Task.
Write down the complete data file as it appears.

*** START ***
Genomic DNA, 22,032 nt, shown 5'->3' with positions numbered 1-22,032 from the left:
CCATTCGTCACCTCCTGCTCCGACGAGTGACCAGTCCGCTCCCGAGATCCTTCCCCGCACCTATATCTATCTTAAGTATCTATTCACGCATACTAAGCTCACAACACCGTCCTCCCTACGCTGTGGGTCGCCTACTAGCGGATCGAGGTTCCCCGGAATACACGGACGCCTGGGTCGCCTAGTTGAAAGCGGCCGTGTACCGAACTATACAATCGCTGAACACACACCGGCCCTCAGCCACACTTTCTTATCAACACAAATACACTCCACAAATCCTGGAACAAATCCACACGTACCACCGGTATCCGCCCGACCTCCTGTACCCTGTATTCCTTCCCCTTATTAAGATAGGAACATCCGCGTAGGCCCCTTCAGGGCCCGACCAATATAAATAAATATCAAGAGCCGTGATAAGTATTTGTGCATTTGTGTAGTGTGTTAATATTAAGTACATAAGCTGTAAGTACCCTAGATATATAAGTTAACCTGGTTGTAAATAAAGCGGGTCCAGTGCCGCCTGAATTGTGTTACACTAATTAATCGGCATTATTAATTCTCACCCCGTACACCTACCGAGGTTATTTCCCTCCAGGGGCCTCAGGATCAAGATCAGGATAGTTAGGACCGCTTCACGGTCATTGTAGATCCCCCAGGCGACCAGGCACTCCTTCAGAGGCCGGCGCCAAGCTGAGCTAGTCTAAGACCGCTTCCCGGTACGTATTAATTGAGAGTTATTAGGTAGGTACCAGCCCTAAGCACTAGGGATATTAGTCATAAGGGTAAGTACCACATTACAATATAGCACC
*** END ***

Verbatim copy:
Genomic DNA, 22,032 nt, shown 5'->3' with positions numbered 1-22,032 from the left:
CCATTCGTCACCTCCTGCTCCGACGAGTGACCAGTCCGCTCCCGAGATCCTTCCCCGCACCTATATCTATCTTAAGTATCTATTCACGCATACTAAGCTCACAACACCGTCCTCCCTACGCTGTGGGTCGCCTACTAGCGGATCGAGGTTCCCCGGAATACACGGACGCCTGGGTCGCCTAGTTGAAAGCGGCCGTGTACCGAACTATACAATCGCTGAACACACACCGGCCCTCAGCCACACTTTCTTATCAACACAAATACACTCCACAAATCCTGGAACAAATCCACACGTACCACCGGTATCCGCCCGACCTCCTGTACCCTGTATTCCTTCCCCTTATTAAGATAGGAACATCCGCGTAGGCCCCTTCAGGGCCCGACCAATATAAATAAATATCAAGAGCCGTGATAAGTATTTGTGCATTTGTGTAGTGTGTTAATATTAAGTACATAAGCTGTAAGTACCCTAGATATATAAGTTAACCTGGTTGTAAATAAAGCGGGTCCAGTGCCGCCTGAATTGTGTTACACTAATTAATCGGCATTATTAATTCTCACCCCGTACACCTACCGAGGTTATTTCCCTCCAGGGGCCTCAGGATCAAGATCAGGATAGTTAGGACCGCTTCACGGTCATTGTAGATCCCCCAGGCGACCAGGCACTCCTTCAGAGGCCGGCGCCAAGCTGAGCTAGTCTAAGACCGCTTCCCGGTACGTATTAATTGAGAGTTATTAGGTAGGTACCAGCCCTAAGCACTAGGGATATTAGTCATAAGGGTAAGTACCACATTACAATATAGCACC